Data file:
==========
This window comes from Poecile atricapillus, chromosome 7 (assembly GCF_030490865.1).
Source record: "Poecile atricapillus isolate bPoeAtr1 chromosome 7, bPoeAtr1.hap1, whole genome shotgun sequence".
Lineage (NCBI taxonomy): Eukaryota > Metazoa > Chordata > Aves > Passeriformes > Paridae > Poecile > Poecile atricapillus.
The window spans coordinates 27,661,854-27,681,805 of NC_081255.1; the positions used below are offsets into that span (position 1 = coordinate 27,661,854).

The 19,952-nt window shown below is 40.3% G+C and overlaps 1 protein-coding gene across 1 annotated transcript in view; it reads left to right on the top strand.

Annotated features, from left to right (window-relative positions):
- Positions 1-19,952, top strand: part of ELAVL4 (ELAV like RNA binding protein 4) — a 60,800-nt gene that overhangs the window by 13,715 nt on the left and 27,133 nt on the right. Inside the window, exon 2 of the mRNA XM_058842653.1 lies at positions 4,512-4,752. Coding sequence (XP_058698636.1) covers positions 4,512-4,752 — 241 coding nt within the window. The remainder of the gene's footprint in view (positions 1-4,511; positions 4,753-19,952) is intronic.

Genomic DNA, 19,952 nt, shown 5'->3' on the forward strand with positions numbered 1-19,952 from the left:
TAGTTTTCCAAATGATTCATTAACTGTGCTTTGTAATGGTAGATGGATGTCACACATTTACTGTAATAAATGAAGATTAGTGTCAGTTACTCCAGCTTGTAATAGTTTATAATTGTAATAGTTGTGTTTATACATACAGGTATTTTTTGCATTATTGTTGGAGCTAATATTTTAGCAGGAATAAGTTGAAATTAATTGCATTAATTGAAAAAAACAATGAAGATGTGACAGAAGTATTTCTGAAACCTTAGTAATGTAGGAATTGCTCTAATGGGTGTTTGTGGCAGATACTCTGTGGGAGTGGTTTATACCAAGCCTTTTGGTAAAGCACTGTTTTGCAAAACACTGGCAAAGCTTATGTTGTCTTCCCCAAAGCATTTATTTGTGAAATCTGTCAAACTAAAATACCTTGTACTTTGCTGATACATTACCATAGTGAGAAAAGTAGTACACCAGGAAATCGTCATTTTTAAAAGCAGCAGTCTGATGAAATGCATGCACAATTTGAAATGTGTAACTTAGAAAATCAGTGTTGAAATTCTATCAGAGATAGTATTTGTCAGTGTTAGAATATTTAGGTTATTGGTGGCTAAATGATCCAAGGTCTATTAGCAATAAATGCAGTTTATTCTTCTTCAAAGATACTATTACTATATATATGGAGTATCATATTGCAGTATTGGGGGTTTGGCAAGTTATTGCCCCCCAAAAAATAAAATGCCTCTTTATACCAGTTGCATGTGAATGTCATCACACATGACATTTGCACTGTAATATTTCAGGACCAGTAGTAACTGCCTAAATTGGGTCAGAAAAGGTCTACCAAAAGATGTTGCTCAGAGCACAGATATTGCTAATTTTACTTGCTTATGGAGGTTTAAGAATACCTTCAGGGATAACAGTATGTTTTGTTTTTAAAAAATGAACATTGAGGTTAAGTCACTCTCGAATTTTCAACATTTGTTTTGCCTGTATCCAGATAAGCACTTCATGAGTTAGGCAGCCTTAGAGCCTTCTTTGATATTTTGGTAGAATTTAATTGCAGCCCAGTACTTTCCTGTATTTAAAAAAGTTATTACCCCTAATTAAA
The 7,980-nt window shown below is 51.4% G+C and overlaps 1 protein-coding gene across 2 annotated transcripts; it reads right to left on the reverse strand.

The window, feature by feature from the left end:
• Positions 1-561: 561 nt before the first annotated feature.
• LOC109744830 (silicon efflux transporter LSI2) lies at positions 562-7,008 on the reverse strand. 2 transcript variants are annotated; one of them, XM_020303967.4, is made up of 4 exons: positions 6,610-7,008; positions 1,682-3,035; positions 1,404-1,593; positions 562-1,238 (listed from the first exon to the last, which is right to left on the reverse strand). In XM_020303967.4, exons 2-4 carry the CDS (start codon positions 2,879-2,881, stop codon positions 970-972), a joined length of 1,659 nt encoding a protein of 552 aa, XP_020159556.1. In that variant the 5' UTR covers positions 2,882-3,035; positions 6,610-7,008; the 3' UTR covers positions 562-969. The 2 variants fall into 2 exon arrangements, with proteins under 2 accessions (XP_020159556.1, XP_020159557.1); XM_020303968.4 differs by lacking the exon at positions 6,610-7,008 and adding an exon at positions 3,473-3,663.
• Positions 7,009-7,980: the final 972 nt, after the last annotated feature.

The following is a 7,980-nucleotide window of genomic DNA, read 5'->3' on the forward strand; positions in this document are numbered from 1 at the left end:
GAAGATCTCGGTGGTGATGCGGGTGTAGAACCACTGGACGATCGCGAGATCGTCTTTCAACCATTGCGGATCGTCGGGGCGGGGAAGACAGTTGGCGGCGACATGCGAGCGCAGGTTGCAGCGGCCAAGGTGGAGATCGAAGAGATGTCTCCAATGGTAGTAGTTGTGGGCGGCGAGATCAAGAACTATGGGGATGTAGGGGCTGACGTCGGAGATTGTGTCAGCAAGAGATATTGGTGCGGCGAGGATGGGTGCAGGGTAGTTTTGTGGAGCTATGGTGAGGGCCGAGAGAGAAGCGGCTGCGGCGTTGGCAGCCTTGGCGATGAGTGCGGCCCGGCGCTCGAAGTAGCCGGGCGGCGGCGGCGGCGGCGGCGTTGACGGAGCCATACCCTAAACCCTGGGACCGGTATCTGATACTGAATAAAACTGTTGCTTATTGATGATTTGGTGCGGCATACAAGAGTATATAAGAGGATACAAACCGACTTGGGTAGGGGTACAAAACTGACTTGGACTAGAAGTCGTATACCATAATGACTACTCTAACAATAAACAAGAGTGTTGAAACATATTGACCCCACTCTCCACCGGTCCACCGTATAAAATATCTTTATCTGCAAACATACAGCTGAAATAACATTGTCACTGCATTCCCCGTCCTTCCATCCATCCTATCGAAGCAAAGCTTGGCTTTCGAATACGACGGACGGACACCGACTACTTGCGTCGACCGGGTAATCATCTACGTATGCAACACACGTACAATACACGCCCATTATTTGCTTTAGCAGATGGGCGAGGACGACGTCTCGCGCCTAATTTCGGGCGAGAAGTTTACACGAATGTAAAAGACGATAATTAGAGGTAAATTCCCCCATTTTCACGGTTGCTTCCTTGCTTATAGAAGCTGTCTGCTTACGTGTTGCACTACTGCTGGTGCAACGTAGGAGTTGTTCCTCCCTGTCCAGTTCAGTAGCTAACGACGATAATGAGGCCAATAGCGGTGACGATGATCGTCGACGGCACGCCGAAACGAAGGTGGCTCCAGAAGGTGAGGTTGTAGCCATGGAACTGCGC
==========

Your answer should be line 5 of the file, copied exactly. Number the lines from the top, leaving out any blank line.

The 19,952-nt window shown below is 40.3% G+C and overlaps 1 protein-coding gene across 1 annotated transcript in view; it reads left to right on the top strand.